A CAMPAIGN group has warned health authorities across the East are being played against each other after it was revealed more than £600,000 will be taken from Southend to pick up the bill for a failing neighbour.

Southend’s Clinical Commissioning Group (CCG) will contribute £610,000 towards a struggling health authority which represents Cambridge and Peterborough as part of a £5million bailout from health authorities across the East of England.

The money will help the Cambridge and Peterborough CCG to pay off a deficit of £142million.

NHS England has said the measure is part of “joined-up” working which will ensure high quality care for patients.

But Tim Sneller, chairman of Save Southend NHS, has said it highlights how underfunded the health service has become.

He said: “Save Southend NHS [is] wholly against yet another attempt to play different areas of our NHS off against each other with this latest news highlighting the continued chronic underfunding of our NHS as a whole.

“This is yet another attempt to divert blame from the Government’s failure to fund any NHS organisation adequately over a number of years.

“We do not wish to hear more bureaucratic phrases about ‘joint working’ and demand that politicians and NHS leaders turn their fire on Secretary of State for Health Matt Hancock and the Conservative Government who are responsible for this chaos.

“Our representatives must stand up and fight for the funding that people who use the NHS in Cambridge and Peterborough clearly need, instead of just rolling over and demanding cash from other cash strapped CCG areas, thus subjecting residents to further postcode lotteries for the care they require.”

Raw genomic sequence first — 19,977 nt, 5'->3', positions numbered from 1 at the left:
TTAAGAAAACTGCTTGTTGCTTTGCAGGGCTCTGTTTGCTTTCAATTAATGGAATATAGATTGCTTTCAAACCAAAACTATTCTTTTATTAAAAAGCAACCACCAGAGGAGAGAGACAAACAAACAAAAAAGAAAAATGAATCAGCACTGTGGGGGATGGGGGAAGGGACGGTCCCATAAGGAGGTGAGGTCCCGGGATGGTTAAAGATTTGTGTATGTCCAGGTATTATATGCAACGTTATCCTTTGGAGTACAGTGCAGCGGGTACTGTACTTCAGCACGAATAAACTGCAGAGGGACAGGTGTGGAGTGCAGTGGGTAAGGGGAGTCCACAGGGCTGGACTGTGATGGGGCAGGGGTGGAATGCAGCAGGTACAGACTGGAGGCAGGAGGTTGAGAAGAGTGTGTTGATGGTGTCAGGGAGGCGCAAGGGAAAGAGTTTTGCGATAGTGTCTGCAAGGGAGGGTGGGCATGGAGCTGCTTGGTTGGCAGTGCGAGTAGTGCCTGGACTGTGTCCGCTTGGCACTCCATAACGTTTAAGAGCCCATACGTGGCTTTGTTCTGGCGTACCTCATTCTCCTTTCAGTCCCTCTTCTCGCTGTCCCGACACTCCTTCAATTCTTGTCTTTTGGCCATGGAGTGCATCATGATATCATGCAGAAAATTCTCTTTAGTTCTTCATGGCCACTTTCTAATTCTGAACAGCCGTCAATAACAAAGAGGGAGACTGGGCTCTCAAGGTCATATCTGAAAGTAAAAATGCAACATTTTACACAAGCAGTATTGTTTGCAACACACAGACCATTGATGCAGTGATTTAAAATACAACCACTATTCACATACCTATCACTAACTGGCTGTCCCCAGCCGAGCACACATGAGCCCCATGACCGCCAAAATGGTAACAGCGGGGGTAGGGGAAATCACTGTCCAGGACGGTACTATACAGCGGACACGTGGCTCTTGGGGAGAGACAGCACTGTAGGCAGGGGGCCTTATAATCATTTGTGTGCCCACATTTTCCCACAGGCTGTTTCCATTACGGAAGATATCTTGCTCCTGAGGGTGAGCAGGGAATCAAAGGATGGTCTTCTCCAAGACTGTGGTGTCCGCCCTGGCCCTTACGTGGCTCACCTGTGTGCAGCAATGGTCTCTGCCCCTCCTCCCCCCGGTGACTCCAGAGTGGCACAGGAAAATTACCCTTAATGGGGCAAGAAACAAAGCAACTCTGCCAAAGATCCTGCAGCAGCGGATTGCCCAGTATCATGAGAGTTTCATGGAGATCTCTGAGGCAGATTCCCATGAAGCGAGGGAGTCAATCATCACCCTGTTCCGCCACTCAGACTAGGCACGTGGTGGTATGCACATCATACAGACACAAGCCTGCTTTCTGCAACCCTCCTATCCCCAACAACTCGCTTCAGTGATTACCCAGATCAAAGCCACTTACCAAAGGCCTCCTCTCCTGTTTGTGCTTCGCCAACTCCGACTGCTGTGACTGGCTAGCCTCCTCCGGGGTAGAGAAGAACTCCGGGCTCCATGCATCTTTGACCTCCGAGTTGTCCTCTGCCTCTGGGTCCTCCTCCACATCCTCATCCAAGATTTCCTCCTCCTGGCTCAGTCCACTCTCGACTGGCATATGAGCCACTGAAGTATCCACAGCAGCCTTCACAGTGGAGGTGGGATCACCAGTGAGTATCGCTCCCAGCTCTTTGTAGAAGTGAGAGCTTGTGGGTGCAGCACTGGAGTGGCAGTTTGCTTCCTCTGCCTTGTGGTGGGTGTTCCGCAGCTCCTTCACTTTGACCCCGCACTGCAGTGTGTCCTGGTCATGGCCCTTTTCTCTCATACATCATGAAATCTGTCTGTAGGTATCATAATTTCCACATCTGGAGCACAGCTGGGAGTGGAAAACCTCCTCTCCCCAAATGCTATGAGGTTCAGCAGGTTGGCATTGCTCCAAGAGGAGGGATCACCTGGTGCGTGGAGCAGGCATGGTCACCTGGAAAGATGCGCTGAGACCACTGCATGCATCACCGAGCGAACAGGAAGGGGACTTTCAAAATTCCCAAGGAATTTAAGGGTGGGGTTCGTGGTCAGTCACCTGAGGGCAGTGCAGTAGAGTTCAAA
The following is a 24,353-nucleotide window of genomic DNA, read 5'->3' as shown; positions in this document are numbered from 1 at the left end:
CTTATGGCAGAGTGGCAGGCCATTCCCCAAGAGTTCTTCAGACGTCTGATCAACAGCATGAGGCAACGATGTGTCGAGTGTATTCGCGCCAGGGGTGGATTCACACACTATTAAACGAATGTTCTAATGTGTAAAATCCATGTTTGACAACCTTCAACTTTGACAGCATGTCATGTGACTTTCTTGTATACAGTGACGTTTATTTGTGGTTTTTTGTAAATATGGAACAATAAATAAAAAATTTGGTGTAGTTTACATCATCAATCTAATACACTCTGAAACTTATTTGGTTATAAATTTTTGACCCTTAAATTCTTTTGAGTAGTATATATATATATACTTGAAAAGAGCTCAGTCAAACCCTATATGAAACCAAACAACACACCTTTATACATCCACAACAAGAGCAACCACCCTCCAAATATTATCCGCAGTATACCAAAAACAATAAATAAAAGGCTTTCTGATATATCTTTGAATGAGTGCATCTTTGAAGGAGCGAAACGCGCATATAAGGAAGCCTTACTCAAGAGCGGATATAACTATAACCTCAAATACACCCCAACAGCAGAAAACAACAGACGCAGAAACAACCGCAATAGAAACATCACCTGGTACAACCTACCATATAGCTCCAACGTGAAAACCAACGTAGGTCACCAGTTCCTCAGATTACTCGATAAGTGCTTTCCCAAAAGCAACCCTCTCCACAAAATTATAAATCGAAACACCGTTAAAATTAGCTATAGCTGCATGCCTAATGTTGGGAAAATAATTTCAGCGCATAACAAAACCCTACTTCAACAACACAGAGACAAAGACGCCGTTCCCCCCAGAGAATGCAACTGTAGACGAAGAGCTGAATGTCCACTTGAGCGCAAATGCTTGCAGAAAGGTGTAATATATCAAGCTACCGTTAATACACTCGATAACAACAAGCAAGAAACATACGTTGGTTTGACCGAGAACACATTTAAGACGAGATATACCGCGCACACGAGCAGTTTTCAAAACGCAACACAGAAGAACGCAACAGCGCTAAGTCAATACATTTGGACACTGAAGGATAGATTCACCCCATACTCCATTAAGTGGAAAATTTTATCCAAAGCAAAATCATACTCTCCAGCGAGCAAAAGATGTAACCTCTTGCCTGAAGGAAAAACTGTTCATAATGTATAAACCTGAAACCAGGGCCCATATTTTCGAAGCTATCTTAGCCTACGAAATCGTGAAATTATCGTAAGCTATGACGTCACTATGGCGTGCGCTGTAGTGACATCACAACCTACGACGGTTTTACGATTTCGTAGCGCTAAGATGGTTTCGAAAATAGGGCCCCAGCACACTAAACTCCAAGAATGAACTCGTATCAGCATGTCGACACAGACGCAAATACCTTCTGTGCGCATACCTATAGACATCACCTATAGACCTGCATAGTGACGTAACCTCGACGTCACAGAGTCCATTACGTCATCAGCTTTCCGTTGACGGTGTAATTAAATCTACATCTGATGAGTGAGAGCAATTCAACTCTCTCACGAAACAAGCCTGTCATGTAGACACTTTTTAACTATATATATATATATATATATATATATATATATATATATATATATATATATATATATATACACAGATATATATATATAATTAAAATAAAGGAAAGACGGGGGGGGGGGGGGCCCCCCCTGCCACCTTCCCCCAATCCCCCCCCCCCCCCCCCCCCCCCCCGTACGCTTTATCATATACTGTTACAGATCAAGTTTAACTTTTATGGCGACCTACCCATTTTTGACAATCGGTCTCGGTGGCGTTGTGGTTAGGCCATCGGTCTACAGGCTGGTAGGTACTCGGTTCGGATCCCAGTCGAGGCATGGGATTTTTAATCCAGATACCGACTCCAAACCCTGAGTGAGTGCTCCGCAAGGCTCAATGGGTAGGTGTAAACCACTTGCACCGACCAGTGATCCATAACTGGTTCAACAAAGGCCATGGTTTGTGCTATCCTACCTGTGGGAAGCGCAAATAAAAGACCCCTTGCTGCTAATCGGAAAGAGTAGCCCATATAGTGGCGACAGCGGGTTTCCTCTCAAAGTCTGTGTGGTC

Southend Council leader Ian Gilbert added: “It makes a mockery of the system of governance if the way service is fragmented means people in Southend are paying a price for decisions taken in Peterborough or Cambridge, which they have no influence over, its strikes me that the Government created a fragmented system, realised it wasn’t working and are trying to arbitrarily move money through the system.

“It is dreadful to see Southend further disadvantaged by that.”

The money is said to be a repayable contribution and would be returned within three years. Councillor Trevor Harp who oversees health in Southend said he understand that money will be taken from the CCG’s contingency fund and is unlikely to directly impact services.

Caroline Rassell, senior responsible officer for Locality Health and Care in the Mid and South Essex Sustainability and Transformation Partnership (STP), said: “The East of England region is experiencing particular financial challenges and one of our neighbouring STPs, Cambridgeshire and Peterborough, is struggling to meet their financial target of containing their deficit to £142m.

“The five other STPs in the East of England including Mid and South Essex have been asked to improve their own financial performance by about £5m to offset that.”

How it impacts the rest of South Essex

Across south Essex all CCGs have been notified they will have to contribute towards paying off the deficit. The Castle Point and Rochford CCG has been asked for £579,000 while Basildon and Brentwood CCG will have to contribute £788,000.

but the largest amount is being requested from Mid Essex CCG which is expected to hand over £1,043,000.

Councillor James Halden, who is responsible for health at Thurrock Council, said: “Here is a large deficit in one part of the nation that gets paid for by stealing money from South Essex. This is the consequence of generations of politicians and commentators putting the NHS on such a pedestal where we only ever demand more cash without correct financial responsibility.

“One would hope that this would serve as an example to the central and senior NHS machine that they need to be reined in, told to focus less on their permanent restructure, and return to basics by getting their house in good fiscal order.”

Among the five CCGs in the region Thurrock is being asked for the smallest amount of £480,000,